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Boosting is based on the following question: “Can a set of weak learners create a single strong learner?” A weak learner (or weak classifier) is defined as a classifier that is only slightly better than random guessing.

In face detection, this means that a weak learner can classify a subregion of an image as a face or not-face only slightly better than random guessing. A strong learner is substantially better at picking faces from non-faces.

The power of boosting comes from combining many (thousands) of weak classifiers into a single strong classifier. In the Viola-Jones algorithm, each Haar-like feature represents a weak learner. To decide the type and size of a feature that goes into the final classifier, AdaBoost checks the performance of all classifiers that you supply to it.

To calculate the performance of a classifier, you evaluate it on all subregions of all the images used for training. Some subregions will produce a strong response in the classifier. Those will be classified as positives, meaning the classifier thinks it contains a human face.

Subregions that don’t produce a strong response don’t contain a human face, in the classifiers opinion. They will be classified as negatives.

The classifiers that performed well are given higher importance or weight. The final result is a strong classifier, also called a boosted classifier, that contains the best performing weak classifiers.

The algorithm is called adaptive because, as training progresses, it gives more emphasis on those images that were incorrectly classified. The weak classifiers that perform better on these hard examples are weighted more strongly than others.

00:00 At this point, we know that we can use specific Haar-like features to identify parts of faces like the eyes and the nose, but what size should we make these features? Well, as it turns out, in a single 24 pixel by 24 pixel window, there are over 160,000 combinations of these features that we can use.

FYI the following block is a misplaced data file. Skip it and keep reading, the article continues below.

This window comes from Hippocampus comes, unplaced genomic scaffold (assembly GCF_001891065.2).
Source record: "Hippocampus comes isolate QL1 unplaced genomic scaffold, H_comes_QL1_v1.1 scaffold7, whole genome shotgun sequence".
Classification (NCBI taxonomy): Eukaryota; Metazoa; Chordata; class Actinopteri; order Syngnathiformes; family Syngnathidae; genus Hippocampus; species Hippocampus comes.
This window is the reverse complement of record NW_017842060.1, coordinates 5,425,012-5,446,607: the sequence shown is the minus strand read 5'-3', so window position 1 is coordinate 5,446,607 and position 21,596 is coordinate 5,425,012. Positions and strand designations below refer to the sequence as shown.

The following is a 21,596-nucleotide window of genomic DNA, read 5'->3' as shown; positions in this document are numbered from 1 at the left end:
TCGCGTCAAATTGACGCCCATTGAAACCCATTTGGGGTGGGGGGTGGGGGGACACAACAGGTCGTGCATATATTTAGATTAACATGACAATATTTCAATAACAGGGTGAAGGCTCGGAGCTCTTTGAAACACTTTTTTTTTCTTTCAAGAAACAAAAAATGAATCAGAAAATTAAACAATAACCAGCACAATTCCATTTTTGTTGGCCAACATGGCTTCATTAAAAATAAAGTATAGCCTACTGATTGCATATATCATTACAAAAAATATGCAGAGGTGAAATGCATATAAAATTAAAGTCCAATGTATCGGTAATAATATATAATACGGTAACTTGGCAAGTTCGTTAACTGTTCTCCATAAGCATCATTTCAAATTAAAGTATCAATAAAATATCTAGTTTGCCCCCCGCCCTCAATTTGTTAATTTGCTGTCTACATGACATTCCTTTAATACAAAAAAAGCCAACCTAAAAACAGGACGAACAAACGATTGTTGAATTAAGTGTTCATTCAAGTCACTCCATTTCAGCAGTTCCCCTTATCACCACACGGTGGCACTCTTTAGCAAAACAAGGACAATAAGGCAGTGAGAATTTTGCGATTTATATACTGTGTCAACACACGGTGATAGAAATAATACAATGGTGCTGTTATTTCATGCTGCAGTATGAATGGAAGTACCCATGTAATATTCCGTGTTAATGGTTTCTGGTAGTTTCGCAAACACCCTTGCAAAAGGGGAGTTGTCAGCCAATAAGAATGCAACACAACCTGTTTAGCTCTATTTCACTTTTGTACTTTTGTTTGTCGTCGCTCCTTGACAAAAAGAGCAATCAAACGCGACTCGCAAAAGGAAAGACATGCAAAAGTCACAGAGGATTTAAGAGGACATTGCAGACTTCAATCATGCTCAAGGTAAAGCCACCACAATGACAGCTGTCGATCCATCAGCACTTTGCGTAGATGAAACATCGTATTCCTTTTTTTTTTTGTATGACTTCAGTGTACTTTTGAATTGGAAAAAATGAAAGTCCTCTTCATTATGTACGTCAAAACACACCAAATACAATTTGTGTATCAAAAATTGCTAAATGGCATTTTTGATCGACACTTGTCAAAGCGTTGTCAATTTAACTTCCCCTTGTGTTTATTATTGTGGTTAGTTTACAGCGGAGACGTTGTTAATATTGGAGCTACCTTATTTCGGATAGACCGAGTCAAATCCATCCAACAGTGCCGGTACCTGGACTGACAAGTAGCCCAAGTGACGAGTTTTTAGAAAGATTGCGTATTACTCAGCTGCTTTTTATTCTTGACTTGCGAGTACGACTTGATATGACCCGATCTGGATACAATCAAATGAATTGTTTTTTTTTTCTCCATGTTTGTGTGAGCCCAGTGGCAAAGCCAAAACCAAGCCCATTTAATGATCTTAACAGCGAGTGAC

00:23 Trying out all of these features would be very slow, so we need a way to figure out which of these features will be actually useful in detecting faces—or, for that matter, any other object we want.

00:37 In other words, how do we know that these two features on the left are better at detecting facial features then these two on the right?

00:48 This is where a machine learning algorithm called boosting comes in. Specifically, we’ll be learning about AdaBoost, short for adaptive boosting.

00:58 The AdaBoost algorithm takes in what is known as weak classifiers, or things that are only slightly better at detecting a face than just randomly guessing. In our case, these weak classifiers are all the possible Haar-like features—all 160,000 of them.

01:17 When we supply the algorithm with lots of training data—which, in this case, is lots of pictures with faces distinguished from those with just the background—the algorithm will return to us just several thousand features that are ideal for face detection. That’s a lot better than 160,000.

01:37 And here’s how that works. Imagine that we need to classify blue and orange circles in this image using a set of weak classifiers. The first classifier we use captures some of the blue circles, but it misses some of the others. We assigned this weak classifier a medium weight. You can think of this like a mediocre score—it did all right, but it still missed some.

02:03 Now, we give more importance to the missed blue circles as indicated by the fact that they are now bigger, and we run the next classifier. This one manages to capture all of the blue circles in the image.

02:16 It performs better, so it earns a higher weight. But it incorrectly captured some orange dots, so we give those more importance in the next run. Finally, our last classifier manages to capture those orange circles correctly.

02:31 It will get a high score too. Once we add all three of these classifiers together, we get a way to classify the blue circles from the orange ones. All of the low-scoring classifiers, meaning that they weren’t that useful, will be discarded. Going back to our Viola-Jones framework, each of the 160,000 Haar-like features is considered to be a weak classifier. By running these through AdaBoost one by one, we get what is called a strong classifier. This strong classifier, which is very likely to classify a face, is composed of only the best weak classifiers.

03:12 These classifiers are the Haar-like features that scored the highest. Great! Now we have a strong classifier composed of many Haar-like features that together will likely classify a face. From here, we can move on to the last step in the Viola-Jones algorithm, the classifier cascade.

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